1. The “animate” target – not only would they be moving and taking shelter, but the beggars might even shoot back
2. Technical failures – this includes routine misfires as well as more dramatic failures
3. Human error – now you’re talking – the sergeant can try to make you fire, but he can’t make you hit anything
4. The nature of the ground – unfavourable slopes, hidden areas, cover, variable bounce
5. Ammunition – the need to conserve it, and the variable quality of its manufacture and condition
6. Smoke – we think they’re out there somewhere...
What relevance do the battlefield trials have when applied to actual battle experience, then? Probably not very much, in truth.
While we are on this topic of the hopelessness of estimating probabilities of a hit, it seems appropriate to introduce a gentleman named Nassim Nicholas Taleb. He is a writer, quite a celebrity, in fact, and variously regarded as anything from a guru to one of the most irritating men around. I cannot claim to be an expert on his work, though what I know of him suggests that he has the rare gift of being able to present a limited number of important ideas in sufficient different ways, with different wording, to allow him to publish a surprising number of books featuring them. I recall that Edward De Bono used to be adept at the same strategy, but that was some years ago, and is, in any case, a digression. This is not to say, of course, that the ideas are incorrect – merely that over-exposure does not seem to improve their level of general acceptance.
In his The Black Swan: The Impact of the Highly Improbable (Penguin, 2008), Mr Taleb makes the important point that mathematical models do not work, and are unreliable for anything other than artificially simple games of chance and similar. Basically, what he says is correct, which is faintly disappointing for sad souls like me who spent years working with models to perform stochastic testing on populations, funds, stock markets and the like. He coins the expression Ludic Fallacy to describe what he sees as a practice which is inaccurate and even dangerously misleading – his main target is the world of finance. He identifies that economists, fund managers and investment analysts who grow to trust computer models set themselves up for catastrophic disillusionment and failure, since the model will not cover everything.
The world, says Taleb, is a dirty place, in which the things we do not know, or cannot measure, or (most importantly) just haven’t thought about will swamp the things which we can actually calculate. Tinkering with the decimal places of how many canister balls hit the canvas screen is worse than pointless when trying to simulate real battle action, when the numbers will be changed out of recognition by a whole raft of interacting intangibles, most of which we cannot predict or even fully understand. We may be doing our best with what we can actually get a numerical handle on, but we are – to quote my grandmother yet again – whistling into a gale.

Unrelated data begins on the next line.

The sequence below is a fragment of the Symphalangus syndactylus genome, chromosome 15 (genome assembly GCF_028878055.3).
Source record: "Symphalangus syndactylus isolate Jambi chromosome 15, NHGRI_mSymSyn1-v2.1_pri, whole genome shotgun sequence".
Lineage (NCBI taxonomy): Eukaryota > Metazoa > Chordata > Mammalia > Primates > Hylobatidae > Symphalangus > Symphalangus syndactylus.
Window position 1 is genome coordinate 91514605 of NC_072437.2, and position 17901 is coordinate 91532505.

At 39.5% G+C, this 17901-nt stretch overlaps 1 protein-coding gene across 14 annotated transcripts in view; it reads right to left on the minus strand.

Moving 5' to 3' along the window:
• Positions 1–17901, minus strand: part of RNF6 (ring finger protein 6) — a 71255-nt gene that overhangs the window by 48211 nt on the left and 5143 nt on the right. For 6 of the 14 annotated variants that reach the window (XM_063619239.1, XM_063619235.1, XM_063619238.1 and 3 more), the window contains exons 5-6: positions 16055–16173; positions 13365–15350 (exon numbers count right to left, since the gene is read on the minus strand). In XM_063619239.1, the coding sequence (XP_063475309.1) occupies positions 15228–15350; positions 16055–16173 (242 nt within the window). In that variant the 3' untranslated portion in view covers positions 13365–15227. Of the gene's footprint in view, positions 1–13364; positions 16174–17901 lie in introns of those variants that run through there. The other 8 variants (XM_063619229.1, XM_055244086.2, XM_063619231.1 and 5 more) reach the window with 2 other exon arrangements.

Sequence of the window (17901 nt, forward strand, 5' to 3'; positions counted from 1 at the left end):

Even the simple world of games is not clean. The odds of a head (or an eagle, or a zarg, or whatever) when tossing a coin is one half – 50% - every schoolboy knows this. If a coin turns up four tails in a row, what is the chance of a head? Again, the theory says it is still 50% - in an infinite series of tosses of our coin, we would expect 50% of the results to be heads, but 4-on-the-trot is a very small sample, and not significant. OK then – what about 99 tails in a row? What then? Well, 99-on-the-trot is not very likely, but it can happen, and the theory reassures us that there is still a 50% chance of a head on the next toss. However, at this point, you or I – or even a statistician – would start to suspect that the coin is dodgy, and tend to bet on another tail next time.
So where does that leave us? To be honest, I’m not entirely sure. I was brought up to trust in the purity of mathematics, but I can appreciate that calculating, for example, the effect on a raw battalion of a single volley is beset with all sorts of unknowns and things that can vary wildly from instance to instance. The WRG might expect them to lose an average of 4 figures plus 11/20 of a figure, give or take a few; even Rifles officer Simmons would have had some kind of expectation of that sort, but I suspect the fact of the matter is that a volley of 300 muskets in clear conditions at 100 paces might be expected to injure about 80 men (say), but the standard deviation is high, because of the unstable nature of the underlying probabilities, and the mixture which they present. It was not unknown for such a volley to hit no-one at all, and there must be a very slight chance that 200 men could be laid low.
We need mechanisms which give results which can be seen to be reasonable over extended experience of their use in gaming. The mechanisms should be simple to use, and they should allow a fair amount of variance – maybe more than the scientific wargamers would have claimed. We should give due weight to factors like first volley of the action (perfect loading under the NCO’s eye), and the steadiness and calibre of troops, but what exactly is due weight? Maj-Gen Hughes and our new friend Mr Taleb would agree that the things for which we cannot come up with exact numbers probably overwhelm the things for which we can.
You know what? The game is the most important thing - paramount. The more I think about this, the more attractive are the rules in Charge!, which seems a Very Good Place to End.